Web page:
Pulmonary edema is a clinical condition in which excessive fluid accumulates within the air spaces of the lungs. When this condition occurs suddenly, it is termed Flash Pulmonary Edema.
› Flash pulmonary edema symptoms
One of the main manifestations of flash pulmonary edema is that breathing suddenly becomes much more difficult. Coughing up blood is another important symptom. The patient may also feel rapid, pounding heartbeats.
› Flash pulmonary edema causes
1. Heart Attack
A heart attack or acute myocardial infarction is a common cause of flash pulmonary edema.
The main function of the heart is to pump blood to the rest of the body, but the heart itself needs blood as well. The blood vessels that supply the heart are called coronary arteries. Many diseases can compromise the blood supply of the heart, depriving the cardiac muscle layer from the oxygen it needs. If the blockage is not resolved in time, a part of the cells in the heart muscle coat can die. This is termed Myocardial Infarction.
Of all the causes of myocardial ischemia and eventual infarction, atherosclerosis is the most common. It occurs due to the accumulation of fat particles in the wall of the arteries through a complex interaction between fat molecules and inflammatory cells in the bloodstream. “Bad cholesterol” or LDL is considered a primary component of the plaque. The affected blood vessel is thus narrowed, allowing less blood to flow through. This occurs in the coronary arteries, usually as the end result, after decades of fat build-up, and leading to myocardial damage.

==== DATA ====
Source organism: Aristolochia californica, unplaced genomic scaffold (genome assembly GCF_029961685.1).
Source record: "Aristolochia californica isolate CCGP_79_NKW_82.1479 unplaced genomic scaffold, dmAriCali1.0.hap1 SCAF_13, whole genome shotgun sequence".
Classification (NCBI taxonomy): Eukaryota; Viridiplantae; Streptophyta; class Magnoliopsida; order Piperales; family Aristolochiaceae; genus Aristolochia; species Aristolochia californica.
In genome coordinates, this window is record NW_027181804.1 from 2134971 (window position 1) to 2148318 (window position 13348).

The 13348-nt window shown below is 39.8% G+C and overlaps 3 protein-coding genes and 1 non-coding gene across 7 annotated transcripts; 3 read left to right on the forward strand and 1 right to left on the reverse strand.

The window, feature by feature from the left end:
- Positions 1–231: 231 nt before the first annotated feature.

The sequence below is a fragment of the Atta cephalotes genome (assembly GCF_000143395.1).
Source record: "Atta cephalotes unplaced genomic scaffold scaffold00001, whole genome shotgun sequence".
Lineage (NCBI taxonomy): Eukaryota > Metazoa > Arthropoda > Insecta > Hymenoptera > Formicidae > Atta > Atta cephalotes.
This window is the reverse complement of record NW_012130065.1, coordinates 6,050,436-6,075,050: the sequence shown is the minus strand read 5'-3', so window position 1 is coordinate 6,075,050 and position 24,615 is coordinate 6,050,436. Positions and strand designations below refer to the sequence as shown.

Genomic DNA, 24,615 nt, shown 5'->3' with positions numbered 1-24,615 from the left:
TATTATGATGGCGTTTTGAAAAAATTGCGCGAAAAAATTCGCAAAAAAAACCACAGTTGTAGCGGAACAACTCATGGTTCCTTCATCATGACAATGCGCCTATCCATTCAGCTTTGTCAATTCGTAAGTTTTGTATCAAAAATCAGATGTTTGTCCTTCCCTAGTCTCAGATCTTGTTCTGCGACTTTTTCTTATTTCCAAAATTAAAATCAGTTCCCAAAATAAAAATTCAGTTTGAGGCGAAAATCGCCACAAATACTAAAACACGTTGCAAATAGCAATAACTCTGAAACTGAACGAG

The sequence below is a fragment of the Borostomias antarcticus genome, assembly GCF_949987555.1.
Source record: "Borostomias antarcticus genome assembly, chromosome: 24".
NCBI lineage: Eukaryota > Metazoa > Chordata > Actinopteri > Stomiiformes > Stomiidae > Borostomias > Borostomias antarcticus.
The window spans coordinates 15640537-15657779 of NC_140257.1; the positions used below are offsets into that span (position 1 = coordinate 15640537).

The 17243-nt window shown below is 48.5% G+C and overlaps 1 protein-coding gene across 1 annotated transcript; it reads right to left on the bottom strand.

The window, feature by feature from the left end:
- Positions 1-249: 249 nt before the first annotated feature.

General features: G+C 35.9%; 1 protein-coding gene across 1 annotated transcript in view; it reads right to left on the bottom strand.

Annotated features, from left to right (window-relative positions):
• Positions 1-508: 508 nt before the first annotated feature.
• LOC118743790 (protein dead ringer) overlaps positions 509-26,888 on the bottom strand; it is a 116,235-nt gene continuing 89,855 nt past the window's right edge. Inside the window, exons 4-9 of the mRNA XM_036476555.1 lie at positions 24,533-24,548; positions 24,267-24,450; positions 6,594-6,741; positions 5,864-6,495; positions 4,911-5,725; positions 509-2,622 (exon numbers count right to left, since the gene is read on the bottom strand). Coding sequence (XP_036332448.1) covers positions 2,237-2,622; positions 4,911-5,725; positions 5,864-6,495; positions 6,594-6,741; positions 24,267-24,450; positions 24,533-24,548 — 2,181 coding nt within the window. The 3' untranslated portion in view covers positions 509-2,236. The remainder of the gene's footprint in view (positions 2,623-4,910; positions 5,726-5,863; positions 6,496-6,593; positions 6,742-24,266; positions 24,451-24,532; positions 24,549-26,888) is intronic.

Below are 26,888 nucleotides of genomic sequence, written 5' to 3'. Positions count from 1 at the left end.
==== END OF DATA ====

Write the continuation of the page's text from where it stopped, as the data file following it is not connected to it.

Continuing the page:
In the presence of heart muscle damage or death, the heart pumps blood less efficiently. This decreases the amount of blood delivering oxygen to the body, and increases the blood volume accumulating in the heart in each heartbeat. Eventually, the excessive volume and pressure are transmitted to the lung’s blood vessels through the pulmonary veins, which pass blood from the lungs to the heart. With the pulmonary vessels unable to empty their blood into the heart, fluid begins to seep into the air sacs of the lungs, causing flash pulmonary edema.